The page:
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the_gripmaster 06-08-2011 11:21 PM

What is the recommended way to setup Linux with iSCSI targets
I was playing with openfiler and RHEL 6 and managed to setup Red Hat Enterprise Linux on the iSCSI targets provided by openfiler. All partitions (including /boot) was setup on the on the iSCSI devices.

Only after I rebooted, and got a boot failure, and came to realize whatever I did wasn't the recommended way to install Linux on a diskless machine, there has to be some way the OS (RHEL) to know how to access the iSCSI devices, or the OS is to be installed on a locally attached disk media.

I would be glad if you let me know how you are using iSCSI devices, especially diskless machines relying solely on SAN for data storage.

carltm 06-16-2011 08:36 PM

Yes, it's a chicken and egg thing. You can't boot until you have
a filesystem, and you can't read a filesystem until after you've
booted. The only way I know to get around this is to enable pxe
booting and configure dhcp and tftp.

The boot process would start with the device requesting an IP
address and a server to load files from. After pulling down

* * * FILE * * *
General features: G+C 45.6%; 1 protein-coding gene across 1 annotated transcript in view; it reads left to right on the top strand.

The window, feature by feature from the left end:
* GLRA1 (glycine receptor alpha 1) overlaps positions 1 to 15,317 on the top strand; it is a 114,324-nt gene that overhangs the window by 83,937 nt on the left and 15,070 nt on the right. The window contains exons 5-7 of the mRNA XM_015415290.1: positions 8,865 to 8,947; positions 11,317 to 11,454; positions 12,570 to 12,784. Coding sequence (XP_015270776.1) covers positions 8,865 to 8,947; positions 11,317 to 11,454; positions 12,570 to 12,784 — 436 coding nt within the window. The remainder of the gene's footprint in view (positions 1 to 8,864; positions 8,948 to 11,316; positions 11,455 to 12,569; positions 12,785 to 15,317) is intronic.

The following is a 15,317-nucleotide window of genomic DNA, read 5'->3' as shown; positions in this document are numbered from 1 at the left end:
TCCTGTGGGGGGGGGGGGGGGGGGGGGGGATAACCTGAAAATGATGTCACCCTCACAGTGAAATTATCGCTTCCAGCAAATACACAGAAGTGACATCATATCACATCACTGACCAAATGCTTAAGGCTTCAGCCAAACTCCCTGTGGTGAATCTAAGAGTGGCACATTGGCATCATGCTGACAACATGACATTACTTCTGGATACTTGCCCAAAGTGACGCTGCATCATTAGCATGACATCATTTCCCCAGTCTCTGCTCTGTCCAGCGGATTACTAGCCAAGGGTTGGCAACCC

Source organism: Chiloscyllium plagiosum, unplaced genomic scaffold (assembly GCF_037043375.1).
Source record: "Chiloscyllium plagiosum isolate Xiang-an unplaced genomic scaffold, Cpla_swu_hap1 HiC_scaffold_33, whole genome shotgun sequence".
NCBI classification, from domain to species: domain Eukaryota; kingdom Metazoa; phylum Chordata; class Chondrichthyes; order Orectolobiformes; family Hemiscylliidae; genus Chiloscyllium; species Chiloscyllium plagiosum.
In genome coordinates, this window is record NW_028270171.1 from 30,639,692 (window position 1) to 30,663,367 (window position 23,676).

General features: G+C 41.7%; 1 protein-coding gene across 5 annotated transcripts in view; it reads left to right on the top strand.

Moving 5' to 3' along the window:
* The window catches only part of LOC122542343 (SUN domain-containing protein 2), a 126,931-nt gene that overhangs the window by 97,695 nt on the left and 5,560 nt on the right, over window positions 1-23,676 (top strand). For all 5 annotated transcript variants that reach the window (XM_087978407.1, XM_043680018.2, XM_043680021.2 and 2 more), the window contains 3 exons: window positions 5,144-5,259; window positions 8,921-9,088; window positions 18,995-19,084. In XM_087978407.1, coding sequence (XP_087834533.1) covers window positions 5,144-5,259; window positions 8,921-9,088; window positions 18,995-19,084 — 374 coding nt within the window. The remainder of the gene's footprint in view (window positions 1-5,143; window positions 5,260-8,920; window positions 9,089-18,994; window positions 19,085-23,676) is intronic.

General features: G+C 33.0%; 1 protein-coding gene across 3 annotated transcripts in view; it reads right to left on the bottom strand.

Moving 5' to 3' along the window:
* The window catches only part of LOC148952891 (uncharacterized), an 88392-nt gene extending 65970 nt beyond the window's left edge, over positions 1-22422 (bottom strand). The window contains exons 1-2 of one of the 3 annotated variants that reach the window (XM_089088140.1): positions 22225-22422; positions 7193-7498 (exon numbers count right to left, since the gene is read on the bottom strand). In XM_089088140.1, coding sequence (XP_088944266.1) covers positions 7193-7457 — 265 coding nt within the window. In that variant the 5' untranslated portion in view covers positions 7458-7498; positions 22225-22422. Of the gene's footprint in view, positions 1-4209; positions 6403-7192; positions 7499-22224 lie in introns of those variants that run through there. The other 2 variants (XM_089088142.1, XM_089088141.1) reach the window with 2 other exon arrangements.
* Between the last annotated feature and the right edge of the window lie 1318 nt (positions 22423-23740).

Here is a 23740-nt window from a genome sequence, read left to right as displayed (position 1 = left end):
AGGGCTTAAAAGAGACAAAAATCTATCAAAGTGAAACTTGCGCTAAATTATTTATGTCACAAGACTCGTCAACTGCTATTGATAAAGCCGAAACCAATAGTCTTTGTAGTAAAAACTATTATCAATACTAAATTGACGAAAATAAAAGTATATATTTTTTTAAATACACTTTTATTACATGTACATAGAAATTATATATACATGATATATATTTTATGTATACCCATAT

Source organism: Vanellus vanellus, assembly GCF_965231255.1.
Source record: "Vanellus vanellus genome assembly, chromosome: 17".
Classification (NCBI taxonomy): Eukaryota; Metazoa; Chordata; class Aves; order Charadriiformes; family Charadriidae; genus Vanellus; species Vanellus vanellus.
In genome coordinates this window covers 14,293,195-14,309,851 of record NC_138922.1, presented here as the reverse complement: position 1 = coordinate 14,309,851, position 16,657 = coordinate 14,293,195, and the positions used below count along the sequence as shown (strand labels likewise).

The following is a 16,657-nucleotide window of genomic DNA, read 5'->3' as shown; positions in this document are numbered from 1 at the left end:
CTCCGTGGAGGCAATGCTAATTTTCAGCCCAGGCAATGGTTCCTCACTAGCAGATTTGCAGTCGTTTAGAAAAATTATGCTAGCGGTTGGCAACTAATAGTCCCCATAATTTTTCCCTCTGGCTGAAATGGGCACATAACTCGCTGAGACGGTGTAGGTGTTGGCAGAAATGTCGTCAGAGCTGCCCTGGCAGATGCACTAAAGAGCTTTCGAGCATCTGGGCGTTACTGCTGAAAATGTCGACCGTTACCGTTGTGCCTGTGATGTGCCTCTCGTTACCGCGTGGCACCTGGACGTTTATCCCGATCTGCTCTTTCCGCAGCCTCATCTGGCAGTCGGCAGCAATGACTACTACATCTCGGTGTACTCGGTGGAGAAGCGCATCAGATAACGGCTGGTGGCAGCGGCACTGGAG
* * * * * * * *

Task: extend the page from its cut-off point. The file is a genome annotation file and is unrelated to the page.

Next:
the kernel and an initrd file, the system will again ask for
an IP address as it boots the kernel in memory. The initrd
file has to be preconfigured to know the scsi targets and to
finish the boot process.

Try searching for "linux boot diskless iscsi" and see if you
can find some instructions. It's more involved than it seems,
but you'll learn a lot in the process. And it's great having
a menu come up when you boot off the net! No more looking for
cds for installations or for troubleshooting!

the_gripmaster 06-16-2011 09:11 PM

Just a thought, instead of PXE boot, booting from a read-only CD is another alternative.

carltm 06-17-2011 07:51 AM

True. Or a floppy or a flash drive. But when I think of "diskless,"
I'm thinking no storage devices.

Incidentally, I'd suggest using a virtualization product such as
VirtualBox for setup and testing. The last few times I set up pxe
booting, it saved a lot of time when I tested on virtual hardware.

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